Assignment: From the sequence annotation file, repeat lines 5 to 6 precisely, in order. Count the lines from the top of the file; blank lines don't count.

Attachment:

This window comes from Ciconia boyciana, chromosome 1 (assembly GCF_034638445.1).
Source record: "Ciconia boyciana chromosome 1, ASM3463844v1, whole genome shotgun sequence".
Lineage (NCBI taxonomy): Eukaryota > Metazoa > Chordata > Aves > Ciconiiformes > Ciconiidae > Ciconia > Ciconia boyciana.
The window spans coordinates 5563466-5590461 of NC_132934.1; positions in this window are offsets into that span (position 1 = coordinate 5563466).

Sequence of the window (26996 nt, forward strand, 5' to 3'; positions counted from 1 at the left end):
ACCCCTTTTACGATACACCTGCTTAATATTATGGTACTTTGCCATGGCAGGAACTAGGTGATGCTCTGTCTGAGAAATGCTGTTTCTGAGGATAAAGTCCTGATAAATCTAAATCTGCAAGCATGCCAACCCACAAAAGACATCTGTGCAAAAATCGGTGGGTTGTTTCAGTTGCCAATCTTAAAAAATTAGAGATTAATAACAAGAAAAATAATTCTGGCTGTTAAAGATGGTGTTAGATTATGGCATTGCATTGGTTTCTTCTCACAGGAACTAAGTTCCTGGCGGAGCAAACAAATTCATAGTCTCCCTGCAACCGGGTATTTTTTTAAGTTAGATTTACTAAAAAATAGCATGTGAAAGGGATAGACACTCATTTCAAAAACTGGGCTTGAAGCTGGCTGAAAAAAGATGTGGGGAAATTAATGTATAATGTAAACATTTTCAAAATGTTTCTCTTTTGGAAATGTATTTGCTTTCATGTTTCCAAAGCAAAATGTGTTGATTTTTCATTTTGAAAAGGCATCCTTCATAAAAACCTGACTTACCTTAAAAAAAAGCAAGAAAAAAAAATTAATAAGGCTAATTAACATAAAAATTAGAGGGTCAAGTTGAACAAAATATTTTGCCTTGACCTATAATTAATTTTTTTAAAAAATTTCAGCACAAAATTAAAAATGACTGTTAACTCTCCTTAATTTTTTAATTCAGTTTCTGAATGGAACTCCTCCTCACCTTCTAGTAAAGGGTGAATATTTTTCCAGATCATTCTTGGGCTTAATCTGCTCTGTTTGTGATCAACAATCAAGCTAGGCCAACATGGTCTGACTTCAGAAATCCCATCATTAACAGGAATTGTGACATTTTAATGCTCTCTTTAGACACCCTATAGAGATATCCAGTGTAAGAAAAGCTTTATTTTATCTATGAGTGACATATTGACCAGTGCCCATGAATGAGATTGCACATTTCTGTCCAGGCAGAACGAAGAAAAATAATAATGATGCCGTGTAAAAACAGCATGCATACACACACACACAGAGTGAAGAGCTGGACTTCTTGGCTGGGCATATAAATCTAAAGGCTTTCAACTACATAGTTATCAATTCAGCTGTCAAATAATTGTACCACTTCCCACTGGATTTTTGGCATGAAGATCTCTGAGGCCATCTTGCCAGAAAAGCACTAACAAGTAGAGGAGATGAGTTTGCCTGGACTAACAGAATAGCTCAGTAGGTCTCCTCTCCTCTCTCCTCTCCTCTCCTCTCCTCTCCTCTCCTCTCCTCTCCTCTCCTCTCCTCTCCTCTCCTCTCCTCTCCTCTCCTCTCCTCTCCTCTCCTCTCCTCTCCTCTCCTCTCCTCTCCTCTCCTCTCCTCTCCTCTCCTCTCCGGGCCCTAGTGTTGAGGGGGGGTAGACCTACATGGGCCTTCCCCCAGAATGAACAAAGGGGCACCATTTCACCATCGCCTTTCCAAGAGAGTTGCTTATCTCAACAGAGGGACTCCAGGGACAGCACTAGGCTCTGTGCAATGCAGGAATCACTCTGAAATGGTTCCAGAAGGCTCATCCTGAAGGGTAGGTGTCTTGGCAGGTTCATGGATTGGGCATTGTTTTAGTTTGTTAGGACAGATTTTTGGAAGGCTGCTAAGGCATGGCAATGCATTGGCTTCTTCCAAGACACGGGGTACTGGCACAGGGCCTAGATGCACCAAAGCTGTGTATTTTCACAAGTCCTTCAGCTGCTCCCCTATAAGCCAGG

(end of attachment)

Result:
Sequence of the window (26996 nt, forward strand, 5' to 3'; positions counted from 1 at the left end):
ACCCCTTTTACGATACACCTGCTTAATATTATGGTACTTTGCCATGGCAGGAACTAGGTGATGCTCTGTCTGAGAAATGCTGTTTCTGAGGATAAAGTCCTGATAAATCTAAATCTGCAAGCATGCCAACCCACAAAAGACATCTGTGCAAAAATCGGTGGGTTGTTTCAGTTGCCAATCTTAAAAAATTAGAGATTAATAACAAGAAAAATAATTCTGGCTGTTAAAGATGGTGTTAGATTATGGCATTGCATTGGTTTCTTCTCACAGGAACTAAGTTCCTGGCGGAGCAAACAAATTCATAGTCTCCCTGCAACCGGGTATTTTTTTAAGTTAGATTTACTAAAAAATAGCATGTGAAAGGGATAGACACTCATTTCAAAAACTGGGCTTGAAGCTGGCTGAAAAAAGATGTGGGGAAATTAATGTATAATGTAAACATTTTCAAAATGTTTCTCTTTTGGAAATGTATTTGCTTTCATGTTTCCAAAGCAAAATGTGTTGATTTTTCATTTTGAAAAGGCATCCTTCATAAAAACCTGACTTACCTTAAAAAAAAGCAAGAAAAAAAAATTAATAAGGCTAATTAACATAAAAATTAGAGGGTCAAGTTGAACAAAATATTTTGCCTTGACCTATAATTAATTTTTTTAAAAAATTTCAGCACAAAATTAAAAATGACTGTTAACTCTCCTTAATTTTTTAATTCAGTTTCTGAATGGAACTCCTCCTCACCTTCTAGTAAAGGGTGAATATTTTTCCAGATCATTCTTGGGCTTAATCTGCTCTGTTTGTGATCAACAATCAAGCTAGGCCAACATGGTCTGACTTCAGAAATCCCATCATTAACAGGAATTGTGACATTTTAATGCTCTCTTTAGACACCCTATAGAGATATCCAGTGTAAGAAAAGCTTTATTTTATCTATGAGTGACATATTGACCAGTGCCCATGAATGAGATTGCACATTTCTGTCCAGGCAGAACGAAGAAAAATAATAATGATGCCGTGTAAAAACAGCATGCATACACACACACACAGAGTGAAGAGCTGGACTTCTTGGCTGGGCATATAAATCTAAAGGCTTTCAACTACATAGTTATCAATTCAGCTGTCAAATAATTGTACCACTTCCCACTGGATTTTTGGCATGAAGATCTCTGAGGCCATCTTGCCAGAAAAGCACTAACAAGTAGAGGAGATGAGTTTGCCTGGACTAACAGAATAGCTCAGTAGGTCTCCTCTCCTCTCTCCTCTCCTCTCCTCTCCTCTCCTCTCCTCTCCTCTCCTCTCCTCTCCTCTCCTCTCCTCTCCTCTCCTCTCCTCTCCTCTCCTCTCCTCTCCTCTCCTCTCCTCTCCTCTCCTCTCCTCTCCTCTCCTCTCCTCTCCGGGCCCTAGTGTTGAGGGGGGGTAGACCTACATGGGCCTTCCCCCAGAATGAACAAAGGGGCACCATTTCACCATCGCCTTTCCAAGAGAGTTGCTTATCTCAACAGAGGGACTCCAGGGACAGCACTAGGCTCTGTGCAATGCAGGAATCACTCTGAAATGGTTCCAGAAGGCTCATCCTGAAGGGTAGGTGTCTTGGCAGGTTCATGGATTGGGCATTGTTTTAGTTTGTTAGGACAGATTTTTGGAAGGCTGCTAAGGCATGGCAATGCATTGGCTTCTTCCAAGACACGGGGTACTGGCACAGGGCCTAGATGCACCAAAGCTGTGTATTTTCACAAGTCCTTCAGCTGCTCCCCTATAAGCCAGG